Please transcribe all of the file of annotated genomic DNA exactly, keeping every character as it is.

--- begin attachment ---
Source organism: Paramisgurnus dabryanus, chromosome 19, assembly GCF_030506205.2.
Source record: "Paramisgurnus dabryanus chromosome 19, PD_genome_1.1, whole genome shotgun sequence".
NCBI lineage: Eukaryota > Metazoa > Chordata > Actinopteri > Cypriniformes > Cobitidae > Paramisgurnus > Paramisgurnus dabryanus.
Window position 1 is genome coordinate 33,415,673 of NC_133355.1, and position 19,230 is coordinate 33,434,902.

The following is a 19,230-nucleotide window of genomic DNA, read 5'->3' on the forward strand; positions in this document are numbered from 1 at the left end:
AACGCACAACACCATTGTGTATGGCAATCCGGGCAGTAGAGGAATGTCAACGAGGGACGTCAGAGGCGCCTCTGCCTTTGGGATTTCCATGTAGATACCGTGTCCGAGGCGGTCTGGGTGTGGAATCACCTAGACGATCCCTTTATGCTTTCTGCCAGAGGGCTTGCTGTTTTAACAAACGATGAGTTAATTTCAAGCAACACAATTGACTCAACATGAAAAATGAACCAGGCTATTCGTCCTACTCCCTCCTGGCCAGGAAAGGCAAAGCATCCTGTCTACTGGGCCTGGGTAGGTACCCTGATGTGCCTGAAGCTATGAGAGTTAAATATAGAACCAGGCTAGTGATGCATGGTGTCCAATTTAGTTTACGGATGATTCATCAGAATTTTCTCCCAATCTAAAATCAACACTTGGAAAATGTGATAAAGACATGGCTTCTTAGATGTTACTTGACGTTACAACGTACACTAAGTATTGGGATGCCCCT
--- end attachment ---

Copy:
Source organism: Paramisgurnus dabryanus, chromosome 19, assembly GCF_030506205.2.
Source record: "Paramisgurnus dabryanus chromosome 19, PD_genome_1.1, whole genome shotgun sequence".
NCBI lineage: Eukaryota > Metazoa > Chordata > Actinopteri > Cypriniformes > Cobitidae > Paramisgurnus > Paramisgurnus dabryanus.
Window position 1 is genome coordinate 33,415,673 of NC_133355.1, and position 19,230 is coordinate 33,434,902.

The following is a 19,230-nucleotide window of genomic DNA, read 5'->3' on the forward strand; positions in this document are numbered from 1 at the left end:
AACGCACAACACCATTGTGTATGGCAATCCGGGCAGTAGAGGAATGTCAACGAGGGACGTCAGAGGCGCCTCTGCCTTTGGGATTTCCATGTAGATACCGTGTCCGAGGCGGTCTGGGTGTGGAATCACCTAGACGATCCCTTTATGCTTTCTGCCAGAGGGCTTGCTGTTTTAACAAACGATGAGTTAATTTCAAGCAACACAATTGACTCAACATGAAAAATGAACCAGGCTATTCGTCCTACTCCCTCCTGGCCAGGAAAGGCAAAGCATCCTGTCTACTGGGCCTGGGTAGGTACCCTGATGTGCCTGAAGCTATGAGAGTTAAATATAGAACCAGGCTAGTGATGCATGGTGTCCAATTTAGTTTACGGATGATTCATCAGAATTTTCTCCCAATCTAAAATCAACACTTGGAAAATGTGATAAAGACATGGCTTCTTAGATGTTACTTGACGTTACAACGTACACTAAGTATTGGGATGCCCCT